With a new investment fund at Michigan State University, students can gain experience on either side of the venture capital industry.
The Student Venture Capital Fund offers students with an idea for a business or an innovation “priceless” experience in seeking capital and pitching to prospective investors, said Jeff Wesley, the executive director of Red Cedar Ventures at MSU.
At the same time, students studying entrepreneurial finance have “a chance to understand venture capital in the real live world,” Wesley said. In offering that experience, the Student Venture Capital Fund could help to seed future talent to work in the venture capital industry.
“It has so many benefits,” Wesley said. “If we can be an accelerator to keep talent here and work in that regard in all facets of venture capital, I think that’s a positive.”
Red Cedar Ventures, the investment arm of the MSU Foundation with a portfolio of about 40 companies started by students or faculty, partnered on the Student Venture Capital Fund with the Center for Venture Capital, Private Equity and Entrepreneurial Finance at MSU’s Broad College of Business.
The Student Venture Capital Fund adds a “critical piece” to MSU’s academic programming for entrepreneurial training, said Zsuzsanna Fluck, an associate professor of finance and director of the Center for Venture Capital, Private Equity and Entrepreneurial Finance.
The program and the fund allow entrepreneurial finance students to “understand what the other side is thinking” and to put into practice the principles they learn in the classroom, Fluck said.
Entrepreneurial finance students involved in the Student Venture Capital Fund participate in analyses, valuations and due diligence on prospects, and make investment recommendations to Red Cedar Ventures.
Among the initiative’s objectives is to give students the critical thinking and analytical skills needed to become a venture capital professional, Fluck said.
“What this brings to the table is actual hands-on experiential learning,” she said. “They need hands-on experience and this fund creates that. If you have been on the VC analysis team, you can say that ‘I actually have the experience.’”
Likewise, students on an entrepreneurism career track “become much more knowledgeable” about venture capital in case they need to seek investors for their own startups in the future, Fluck said.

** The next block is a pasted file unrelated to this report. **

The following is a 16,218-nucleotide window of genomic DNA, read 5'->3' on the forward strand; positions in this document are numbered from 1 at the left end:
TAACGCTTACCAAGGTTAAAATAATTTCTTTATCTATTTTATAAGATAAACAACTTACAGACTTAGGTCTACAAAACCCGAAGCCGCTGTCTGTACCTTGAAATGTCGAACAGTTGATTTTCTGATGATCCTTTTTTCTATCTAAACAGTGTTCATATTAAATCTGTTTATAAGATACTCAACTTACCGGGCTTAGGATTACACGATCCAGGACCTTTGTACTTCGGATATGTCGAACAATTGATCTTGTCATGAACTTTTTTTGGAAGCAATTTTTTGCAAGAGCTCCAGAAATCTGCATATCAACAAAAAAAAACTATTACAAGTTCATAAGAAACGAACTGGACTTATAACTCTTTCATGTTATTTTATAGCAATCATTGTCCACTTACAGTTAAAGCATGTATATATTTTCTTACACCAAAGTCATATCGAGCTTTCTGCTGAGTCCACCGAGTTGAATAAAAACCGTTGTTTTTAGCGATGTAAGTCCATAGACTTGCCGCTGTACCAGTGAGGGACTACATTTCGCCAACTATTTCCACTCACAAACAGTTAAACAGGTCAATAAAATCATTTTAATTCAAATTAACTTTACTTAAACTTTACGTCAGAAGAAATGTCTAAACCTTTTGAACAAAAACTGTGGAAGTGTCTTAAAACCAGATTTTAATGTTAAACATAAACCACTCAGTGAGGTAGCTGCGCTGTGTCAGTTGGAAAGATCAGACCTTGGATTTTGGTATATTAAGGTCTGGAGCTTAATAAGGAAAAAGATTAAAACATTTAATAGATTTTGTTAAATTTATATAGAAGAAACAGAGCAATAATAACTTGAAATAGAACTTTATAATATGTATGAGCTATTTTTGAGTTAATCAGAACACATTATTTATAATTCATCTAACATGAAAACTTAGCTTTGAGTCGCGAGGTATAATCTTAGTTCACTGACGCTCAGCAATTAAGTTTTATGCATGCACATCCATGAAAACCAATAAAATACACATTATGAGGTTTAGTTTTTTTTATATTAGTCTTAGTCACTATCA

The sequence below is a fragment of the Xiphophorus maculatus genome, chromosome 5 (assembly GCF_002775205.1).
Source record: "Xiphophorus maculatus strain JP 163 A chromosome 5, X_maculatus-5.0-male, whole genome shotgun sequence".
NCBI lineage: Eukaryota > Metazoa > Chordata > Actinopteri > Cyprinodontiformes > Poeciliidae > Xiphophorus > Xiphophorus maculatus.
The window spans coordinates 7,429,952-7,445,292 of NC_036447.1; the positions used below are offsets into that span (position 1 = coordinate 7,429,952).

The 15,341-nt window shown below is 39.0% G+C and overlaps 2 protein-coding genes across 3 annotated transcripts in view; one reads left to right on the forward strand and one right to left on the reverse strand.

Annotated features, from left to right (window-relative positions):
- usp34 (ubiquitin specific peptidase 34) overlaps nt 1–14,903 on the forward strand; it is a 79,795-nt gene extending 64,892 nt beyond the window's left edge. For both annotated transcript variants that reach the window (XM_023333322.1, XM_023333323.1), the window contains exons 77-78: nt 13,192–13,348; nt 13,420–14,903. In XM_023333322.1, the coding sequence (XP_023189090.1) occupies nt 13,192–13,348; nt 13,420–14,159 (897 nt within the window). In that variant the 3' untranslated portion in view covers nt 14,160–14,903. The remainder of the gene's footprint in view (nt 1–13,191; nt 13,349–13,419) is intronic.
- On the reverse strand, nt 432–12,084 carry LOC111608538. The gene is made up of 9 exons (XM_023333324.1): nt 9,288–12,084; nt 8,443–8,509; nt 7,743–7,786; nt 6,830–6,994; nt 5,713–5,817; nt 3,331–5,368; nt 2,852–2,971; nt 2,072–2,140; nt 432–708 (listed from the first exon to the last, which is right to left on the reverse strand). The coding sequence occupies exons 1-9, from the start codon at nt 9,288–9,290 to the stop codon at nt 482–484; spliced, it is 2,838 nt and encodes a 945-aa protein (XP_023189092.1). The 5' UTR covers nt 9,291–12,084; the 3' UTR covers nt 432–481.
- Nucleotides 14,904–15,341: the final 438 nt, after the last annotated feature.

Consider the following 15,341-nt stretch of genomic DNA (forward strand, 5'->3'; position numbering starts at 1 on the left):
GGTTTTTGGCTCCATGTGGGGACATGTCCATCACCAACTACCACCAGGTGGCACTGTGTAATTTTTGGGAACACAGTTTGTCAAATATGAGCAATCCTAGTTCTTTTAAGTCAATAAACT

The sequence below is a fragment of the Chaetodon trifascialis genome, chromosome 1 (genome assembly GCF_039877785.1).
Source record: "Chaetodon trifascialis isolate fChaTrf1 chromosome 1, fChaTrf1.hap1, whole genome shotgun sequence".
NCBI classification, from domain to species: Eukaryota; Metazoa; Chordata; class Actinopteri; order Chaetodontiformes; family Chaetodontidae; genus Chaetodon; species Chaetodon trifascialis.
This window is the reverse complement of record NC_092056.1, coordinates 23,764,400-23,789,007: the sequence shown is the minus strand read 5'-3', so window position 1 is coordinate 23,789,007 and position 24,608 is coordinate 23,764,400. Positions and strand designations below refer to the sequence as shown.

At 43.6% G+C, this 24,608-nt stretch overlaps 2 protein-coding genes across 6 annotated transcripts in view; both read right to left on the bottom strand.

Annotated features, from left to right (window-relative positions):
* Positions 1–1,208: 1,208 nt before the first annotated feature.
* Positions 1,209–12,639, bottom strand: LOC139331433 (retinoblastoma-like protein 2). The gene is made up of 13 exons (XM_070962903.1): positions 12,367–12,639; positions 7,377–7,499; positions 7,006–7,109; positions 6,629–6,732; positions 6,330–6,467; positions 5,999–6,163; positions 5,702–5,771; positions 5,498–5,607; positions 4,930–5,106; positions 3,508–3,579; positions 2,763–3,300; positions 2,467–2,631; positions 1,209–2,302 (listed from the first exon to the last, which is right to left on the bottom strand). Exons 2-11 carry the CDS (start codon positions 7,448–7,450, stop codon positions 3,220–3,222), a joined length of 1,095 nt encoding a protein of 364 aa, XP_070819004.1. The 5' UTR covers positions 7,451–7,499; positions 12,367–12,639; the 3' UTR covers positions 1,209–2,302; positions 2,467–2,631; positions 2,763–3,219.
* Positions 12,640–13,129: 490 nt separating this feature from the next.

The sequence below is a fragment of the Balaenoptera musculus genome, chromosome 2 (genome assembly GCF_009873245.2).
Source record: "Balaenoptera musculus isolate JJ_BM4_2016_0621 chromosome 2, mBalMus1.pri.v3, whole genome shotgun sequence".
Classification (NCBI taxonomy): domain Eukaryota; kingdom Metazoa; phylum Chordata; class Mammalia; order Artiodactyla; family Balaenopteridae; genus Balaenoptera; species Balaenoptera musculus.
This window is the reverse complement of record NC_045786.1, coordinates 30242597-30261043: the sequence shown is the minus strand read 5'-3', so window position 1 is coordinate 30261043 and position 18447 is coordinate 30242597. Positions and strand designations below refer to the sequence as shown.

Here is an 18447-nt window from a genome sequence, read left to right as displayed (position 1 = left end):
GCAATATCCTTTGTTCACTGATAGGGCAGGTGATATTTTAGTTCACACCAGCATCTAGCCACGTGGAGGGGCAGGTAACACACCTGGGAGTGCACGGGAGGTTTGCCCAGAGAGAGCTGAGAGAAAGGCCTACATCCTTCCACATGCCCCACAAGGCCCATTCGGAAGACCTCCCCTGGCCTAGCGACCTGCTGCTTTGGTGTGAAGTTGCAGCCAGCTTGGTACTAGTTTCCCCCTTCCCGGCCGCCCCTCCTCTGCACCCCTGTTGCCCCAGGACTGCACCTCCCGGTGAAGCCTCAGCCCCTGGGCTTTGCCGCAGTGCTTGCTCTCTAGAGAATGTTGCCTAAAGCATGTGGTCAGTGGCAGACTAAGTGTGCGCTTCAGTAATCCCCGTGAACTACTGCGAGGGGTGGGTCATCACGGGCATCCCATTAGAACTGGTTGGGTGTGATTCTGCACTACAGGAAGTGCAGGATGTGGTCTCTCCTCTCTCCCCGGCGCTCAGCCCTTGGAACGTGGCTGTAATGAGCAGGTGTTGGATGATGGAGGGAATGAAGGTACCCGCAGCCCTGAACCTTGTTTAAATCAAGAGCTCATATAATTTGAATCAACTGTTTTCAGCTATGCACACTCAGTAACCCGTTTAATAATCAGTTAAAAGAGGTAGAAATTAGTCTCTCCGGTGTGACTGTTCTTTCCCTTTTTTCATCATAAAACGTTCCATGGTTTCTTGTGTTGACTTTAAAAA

New leadership, strategic planning and growth in the pipeline of on-campus startups over the last few years “kind of put us here” and led the partnership to form the student-led venture capital fund, Wesley said. Those drivers combined with a greater entrepreneurial climate today in which more students “want to be their own boss and they want to work for themselves,” he said.
MSU Hatch, the university’s business incubator for student entrepreneurs, currently is working with more than 60 startups that are in their final launch stages.
“As you’re incubating these companies, their next thing is they need to be seeded,” Wesley said. “We’re kind of that early seeding fund to give that extra coaching and a little bit of extra resources to get them in the market. Hopefully, at the end of the day, (they will) expand jobs and opportunities, provide a learning experience, and if we get lucky, create some wonderful companies.”
Red Cedar Ventures, which invests in startups and technologies spun out of university labs, put up more than $60,000 this spring to support the Student Venture Capital Fund and invest in startups. More than $40,000 recently went to investments in five campus startups out of more than 20 companies that presented to the Student Venture Capital Fund.
Red Cedar Ventures intends to fund up to $50,000 annually for the Student Venture Capital Fund investments in startups led by students or faculty, or housed at MSU Hatch.